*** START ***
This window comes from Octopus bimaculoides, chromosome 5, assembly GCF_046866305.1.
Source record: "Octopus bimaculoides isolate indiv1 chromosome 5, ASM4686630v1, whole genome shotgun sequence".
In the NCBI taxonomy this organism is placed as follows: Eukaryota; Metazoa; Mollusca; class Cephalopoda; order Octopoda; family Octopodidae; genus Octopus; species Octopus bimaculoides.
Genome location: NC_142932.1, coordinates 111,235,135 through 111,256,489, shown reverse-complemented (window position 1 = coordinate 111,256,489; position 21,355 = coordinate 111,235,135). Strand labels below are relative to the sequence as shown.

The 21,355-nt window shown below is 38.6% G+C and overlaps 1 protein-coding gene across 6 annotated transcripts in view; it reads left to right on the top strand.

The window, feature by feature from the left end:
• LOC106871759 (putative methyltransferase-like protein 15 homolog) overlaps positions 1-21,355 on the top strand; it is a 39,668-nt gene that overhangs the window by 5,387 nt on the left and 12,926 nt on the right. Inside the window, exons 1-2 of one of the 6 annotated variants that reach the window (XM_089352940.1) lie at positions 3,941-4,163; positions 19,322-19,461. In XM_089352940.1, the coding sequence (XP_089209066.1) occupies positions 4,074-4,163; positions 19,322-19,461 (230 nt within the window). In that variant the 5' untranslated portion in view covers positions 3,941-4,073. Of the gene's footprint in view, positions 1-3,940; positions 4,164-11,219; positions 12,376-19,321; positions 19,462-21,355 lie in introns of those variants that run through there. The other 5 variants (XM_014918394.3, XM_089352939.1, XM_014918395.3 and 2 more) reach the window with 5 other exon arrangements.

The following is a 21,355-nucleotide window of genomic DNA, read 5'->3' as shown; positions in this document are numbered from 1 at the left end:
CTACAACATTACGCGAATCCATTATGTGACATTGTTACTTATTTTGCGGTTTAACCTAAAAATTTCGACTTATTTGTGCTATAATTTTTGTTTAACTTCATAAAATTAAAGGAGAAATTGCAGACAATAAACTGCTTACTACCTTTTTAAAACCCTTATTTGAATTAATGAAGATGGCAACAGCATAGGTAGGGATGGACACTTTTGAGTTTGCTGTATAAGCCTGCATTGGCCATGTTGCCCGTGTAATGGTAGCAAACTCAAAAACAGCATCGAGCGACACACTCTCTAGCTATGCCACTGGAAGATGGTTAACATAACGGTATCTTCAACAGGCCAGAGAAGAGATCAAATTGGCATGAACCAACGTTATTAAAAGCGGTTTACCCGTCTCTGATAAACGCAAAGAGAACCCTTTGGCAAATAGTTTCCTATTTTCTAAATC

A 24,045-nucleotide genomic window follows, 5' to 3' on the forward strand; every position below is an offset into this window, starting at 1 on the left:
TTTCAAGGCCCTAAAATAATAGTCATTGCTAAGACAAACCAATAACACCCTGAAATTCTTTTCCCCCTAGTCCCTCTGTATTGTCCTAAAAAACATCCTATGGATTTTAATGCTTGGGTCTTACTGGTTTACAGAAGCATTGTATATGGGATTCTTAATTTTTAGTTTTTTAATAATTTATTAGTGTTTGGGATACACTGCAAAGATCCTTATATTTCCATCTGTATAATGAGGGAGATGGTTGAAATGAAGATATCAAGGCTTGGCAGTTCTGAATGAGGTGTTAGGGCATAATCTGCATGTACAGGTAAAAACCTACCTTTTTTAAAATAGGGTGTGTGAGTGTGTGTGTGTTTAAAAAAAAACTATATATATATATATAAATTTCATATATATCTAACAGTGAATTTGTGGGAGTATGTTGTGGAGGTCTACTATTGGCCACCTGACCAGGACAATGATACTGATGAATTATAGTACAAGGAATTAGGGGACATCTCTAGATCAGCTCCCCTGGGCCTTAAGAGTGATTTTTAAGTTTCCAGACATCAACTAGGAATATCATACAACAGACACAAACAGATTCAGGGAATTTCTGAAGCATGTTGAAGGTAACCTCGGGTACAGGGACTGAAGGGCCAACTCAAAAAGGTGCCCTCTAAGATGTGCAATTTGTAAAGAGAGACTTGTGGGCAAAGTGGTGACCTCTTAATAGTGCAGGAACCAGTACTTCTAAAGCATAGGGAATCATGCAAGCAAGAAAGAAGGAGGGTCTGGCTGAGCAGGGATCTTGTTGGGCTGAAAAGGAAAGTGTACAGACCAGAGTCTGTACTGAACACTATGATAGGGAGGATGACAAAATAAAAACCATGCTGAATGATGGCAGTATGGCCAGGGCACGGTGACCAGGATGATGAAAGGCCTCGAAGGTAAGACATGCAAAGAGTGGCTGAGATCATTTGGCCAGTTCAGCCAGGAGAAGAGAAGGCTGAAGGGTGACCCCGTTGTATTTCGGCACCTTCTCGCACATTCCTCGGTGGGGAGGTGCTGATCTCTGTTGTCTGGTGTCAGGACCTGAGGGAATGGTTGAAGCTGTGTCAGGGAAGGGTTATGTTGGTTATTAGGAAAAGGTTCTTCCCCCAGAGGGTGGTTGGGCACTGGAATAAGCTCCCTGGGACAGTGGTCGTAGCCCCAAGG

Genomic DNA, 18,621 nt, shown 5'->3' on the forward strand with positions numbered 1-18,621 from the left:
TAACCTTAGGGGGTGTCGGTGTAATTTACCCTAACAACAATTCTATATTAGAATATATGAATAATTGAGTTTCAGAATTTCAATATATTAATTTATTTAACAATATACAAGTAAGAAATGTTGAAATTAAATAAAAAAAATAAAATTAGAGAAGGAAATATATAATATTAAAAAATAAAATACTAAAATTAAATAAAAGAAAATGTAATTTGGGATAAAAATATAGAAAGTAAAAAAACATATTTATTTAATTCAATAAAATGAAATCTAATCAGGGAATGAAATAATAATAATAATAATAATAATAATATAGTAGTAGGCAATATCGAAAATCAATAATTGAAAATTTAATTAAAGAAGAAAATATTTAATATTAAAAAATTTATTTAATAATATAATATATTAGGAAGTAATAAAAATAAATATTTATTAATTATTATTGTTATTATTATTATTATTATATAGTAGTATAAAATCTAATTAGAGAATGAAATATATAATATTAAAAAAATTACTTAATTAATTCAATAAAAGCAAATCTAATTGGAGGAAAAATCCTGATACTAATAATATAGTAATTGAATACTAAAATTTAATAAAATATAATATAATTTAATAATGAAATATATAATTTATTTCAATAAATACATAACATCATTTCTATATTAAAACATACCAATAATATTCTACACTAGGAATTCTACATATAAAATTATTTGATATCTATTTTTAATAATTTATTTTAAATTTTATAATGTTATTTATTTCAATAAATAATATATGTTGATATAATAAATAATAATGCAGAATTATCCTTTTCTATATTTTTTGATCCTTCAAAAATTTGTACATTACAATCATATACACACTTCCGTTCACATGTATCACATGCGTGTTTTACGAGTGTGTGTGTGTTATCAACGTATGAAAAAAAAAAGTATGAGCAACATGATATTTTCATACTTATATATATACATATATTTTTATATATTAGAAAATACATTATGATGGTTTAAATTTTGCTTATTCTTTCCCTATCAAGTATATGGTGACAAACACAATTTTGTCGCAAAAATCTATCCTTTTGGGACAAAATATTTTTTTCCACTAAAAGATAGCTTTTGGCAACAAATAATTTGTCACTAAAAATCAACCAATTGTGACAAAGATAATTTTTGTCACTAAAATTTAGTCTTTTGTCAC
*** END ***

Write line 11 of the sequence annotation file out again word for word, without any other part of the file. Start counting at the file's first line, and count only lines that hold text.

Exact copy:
TTTCAAGGCCCTAAAATAATAGTCATTGCTAAGACAAACCAATAACACCCTGAAATTCTTTTCCCCCTAGTCCCTCTGTATTGTCCTAAAAAACATCCTATGGATTTTAATGCTTGGGTCTTACTGGTTTACAGAAGCATTGTATATGGGATTCTTAATTTTTAGTTTTTTAATAATTTATTAGTGTTTGGGATACACTGCAAAGATCCTTATATTTCCATCTGTATAATGAGGGAGATGGTTGAAATGAAGATATCAAGGCTTGGCAGTTCTGAATGAGGTGTTAGGGCATAATCTGCATGTACAGGTAAAAACCTACCTTTTTTAAAATAGGGTGTGTGAGTGTGTGTGTGTTTAAAAAAAAACTATATATATATATATAAATTTCATATATATCTAACAGTGAATTTGTGGGAGTATGTTGTGGAGGTCTACTATTGGCCACCTGACCAGGACAATGATACTGATGAATTATAGTACAAGGAATTAGGGGACATCTCTAGATCAGCTCCCCTGGGCCTTAAGAGTGATTTTTAAGTTTCCAGACATCAACTAGGAATATCATACAACAGACACAAACAGATTCAGGGAATTTCTGAAGCATGTTGAAGGTAACCTCGGGTACAGGGACTGAAGGGCCAACTCAAAAAGGTGCCCTCTAAGATGTGCAATTTGTAAAGAGAGACTTGTGGGCAAAGTGGTGACCTCTTAATAGTGCAGGAACCAGTACTTCTAAAGCATAGGGAATCATGCAAGCAAGAAAGAAGGAGGGTCTGGCTGAGCAGGGATCTTGTTGGGCTGAAAAGGAAAGTGTACAGACCAGAGTCTGTACTGAACACTATGATAGGGAGGATGACAAAATAAAAACCATGCTGAATGATGGCAGTATGGCCAGGGCACGGTGACCAGGATGATGAAAGGCCTCGAAGGTAAGACATGCAAAGAGTGGCTGAGATCATTTGGCCAGTTCAGCCAGGAGAAGAGAAGGCTGAAGGGTGACCCCGTTGTATTTCGGCACCTTCTCGCACATTCCTCGGTGGGGAGGTGCTGATCTCTGTTGTCTGGTGTCAGGACCTGAGGGAATGGTTGAAGCTGTGTCAGGGAAGGGTTATGTTGGTTATTAGGAAAAGGTTCTTCCCCCAGAGGGTGGTTGGGCACTGGAATAAGCTCCCTGGGACAGTGGTCGTAGCCCCAAGG